But what is missing, then, so that vehicles existing today can hope to reach level 5?

Technical, legal and regulatory obstacles

The first obstacle to overcome in the development of autonomous cars is technical, as illustrated by the high-profile accidents involving this type of vehicle.

The majority of accidents reported today are in fact largely due to problems with the perception of autonomous vehicles. "For the moment, autonomous vehicles can do things in simple environments, but as soon as they arrive in an urban environment, it becomes too complicated for them. Current sensors do not have the capacity to perceive the environment as humans do," explains Anne Spalanzani, a researcher in the CHROMA project-team at the Inria center at Grenoble Alpes University.

For example, they are not yet able to perceive the dynamic environment, to distinguish between a tree and a pedestrian

                                                                                                                                                                Fawzi Nashashibi

Another black spot in the development of autonomous vehicles is their lack of communication equipment. Whether they are dedicated to receiving driving instructions or safety alerts, they give cars the ability to cooperate with other vehicles or with the infrastructure, to anticipate potential dangers, but also to share their environment models to consolidate the perception of the environment.

"The subject has been controversial for a long time. Many players in the sector only thought of autonomous vehicles in terms of their own autonomy," says Fawzi Nashashibi, before adding, "Today, we are beginning to realize that vehicles need to be equipped with means of communication, but we don't know who should do it, the manufacturers or the operators, and which model of communication will become the norm, between that of mobility with dedicated mobile applications, or that of the whole integrated within the vehicle itself"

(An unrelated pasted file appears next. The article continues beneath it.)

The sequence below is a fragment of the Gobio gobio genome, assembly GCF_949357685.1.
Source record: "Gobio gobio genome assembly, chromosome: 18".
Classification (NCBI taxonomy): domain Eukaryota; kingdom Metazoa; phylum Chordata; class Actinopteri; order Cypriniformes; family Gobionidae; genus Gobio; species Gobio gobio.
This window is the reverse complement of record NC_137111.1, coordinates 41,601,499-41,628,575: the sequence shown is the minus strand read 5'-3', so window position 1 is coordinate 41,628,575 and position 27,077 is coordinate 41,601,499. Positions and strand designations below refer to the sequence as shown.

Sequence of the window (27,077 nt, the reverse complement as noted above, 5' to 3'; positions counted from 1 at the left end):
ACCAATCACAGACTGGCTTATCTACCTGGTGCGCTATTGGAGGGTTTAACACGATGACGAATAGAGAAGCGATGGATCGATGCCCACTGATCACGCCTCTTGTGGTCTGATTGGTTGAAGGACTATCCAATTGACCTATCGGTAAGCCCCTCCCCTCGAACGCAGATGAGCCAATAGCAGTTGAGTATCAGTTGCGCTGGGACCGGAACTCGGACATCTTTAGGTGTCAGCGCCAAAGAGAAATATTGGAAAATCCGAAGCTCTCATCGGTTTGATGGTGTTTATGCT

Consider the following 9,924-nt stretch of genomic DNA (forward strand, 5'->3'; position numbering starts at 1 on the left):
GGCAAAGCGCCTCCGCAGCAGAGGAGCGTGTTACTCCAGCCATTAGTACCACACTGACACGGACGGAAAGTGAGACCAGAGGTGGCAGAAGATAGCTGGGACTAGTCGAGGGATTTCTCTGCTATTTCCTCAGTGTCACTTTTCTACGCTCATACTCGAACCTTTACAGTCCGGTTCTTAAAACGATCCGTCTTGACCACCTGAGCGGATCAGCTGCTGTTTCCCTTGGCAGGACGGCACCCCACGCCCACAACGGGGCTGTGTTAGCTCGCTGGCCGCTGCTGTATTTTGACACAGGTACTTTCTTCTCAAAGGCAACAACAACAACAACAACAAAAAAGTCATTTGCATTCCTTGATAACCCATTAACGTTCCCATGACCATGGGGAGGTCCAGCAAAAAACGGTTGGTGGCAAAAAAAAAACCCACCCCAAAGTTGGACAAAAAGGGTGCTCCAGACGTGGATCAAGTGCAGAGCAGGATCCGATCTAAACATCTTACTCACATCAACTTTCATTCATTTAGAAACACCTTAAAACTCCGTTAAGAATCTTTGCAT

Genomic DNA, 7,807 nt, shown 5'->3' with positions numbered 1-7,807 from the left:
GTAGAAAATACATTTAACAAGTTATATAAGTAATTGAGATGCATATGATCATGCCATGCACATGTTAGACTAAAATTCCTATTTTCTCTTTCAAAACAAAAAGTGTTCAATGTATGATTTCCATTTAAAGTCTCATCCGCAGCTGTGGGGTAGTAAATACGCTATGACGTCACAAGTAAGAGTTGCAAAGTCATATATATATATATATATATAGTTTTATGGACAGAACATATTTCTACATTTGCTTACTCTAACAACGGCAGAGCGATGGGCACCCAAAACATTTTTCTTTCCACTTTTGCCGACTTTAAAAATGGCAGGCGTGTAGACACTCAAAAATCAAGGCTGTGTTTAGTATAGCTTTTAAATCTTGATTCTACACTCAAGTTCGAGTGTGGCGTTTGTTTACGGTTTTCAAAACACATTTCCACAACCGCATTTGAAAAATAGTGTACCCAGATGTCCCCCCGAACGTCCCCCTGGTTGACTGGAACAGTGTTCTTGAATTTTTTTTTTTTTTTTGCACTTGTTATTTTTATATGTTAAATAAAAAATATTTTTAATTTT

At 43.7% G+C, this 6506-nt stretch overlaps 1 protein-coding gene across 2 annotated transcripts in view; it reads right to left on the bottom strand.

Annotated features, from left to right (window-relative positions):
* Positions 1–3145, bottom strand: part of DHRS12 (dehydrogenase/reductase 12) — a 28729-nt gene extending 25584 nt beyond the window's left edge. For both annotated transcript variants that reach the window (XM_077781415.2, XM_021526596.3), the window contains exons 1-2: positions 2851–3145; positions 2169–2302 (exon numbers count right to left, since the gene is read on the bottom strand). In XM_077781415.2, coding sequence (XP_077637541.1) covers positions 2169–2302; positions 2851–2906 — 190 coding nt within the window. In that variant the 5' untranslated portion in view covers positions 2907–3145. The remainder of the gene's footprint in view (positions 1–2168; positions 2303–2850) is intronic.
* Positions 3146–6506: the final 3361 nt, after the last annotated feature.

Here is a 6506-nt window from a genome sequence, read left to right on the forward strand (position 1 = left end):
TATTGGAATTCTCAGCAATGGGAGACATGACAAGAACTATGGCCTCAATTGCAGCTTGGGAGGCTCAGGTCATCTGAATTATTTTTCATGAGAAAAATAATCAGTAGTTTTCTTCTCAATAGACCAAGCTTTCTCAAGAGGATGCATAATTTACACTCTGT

Finally, many legal and regulatory issues currently remain real blocking points in the face of the integration of autonomous vehicles on our roads: Who is responsible in case of an accident involving an autonomous vehicle? How will insurance companies cover this type of accident? Who will verify that the databases used for the learning of artificial intelligence are sufficient and do not induce bias? And above all, should the traffic law also evolve to adapt to the arrival of autonomous vehicles? "The question is not only when these technologies will arrive, but also whether we will be ready for them and able to use them in the best possible way," explains Anne Spalanzani.

Challenges for research

Like industrialists and tech giants, many researchers are interested in the future of mobility, and more specifically in self-driving vehicles.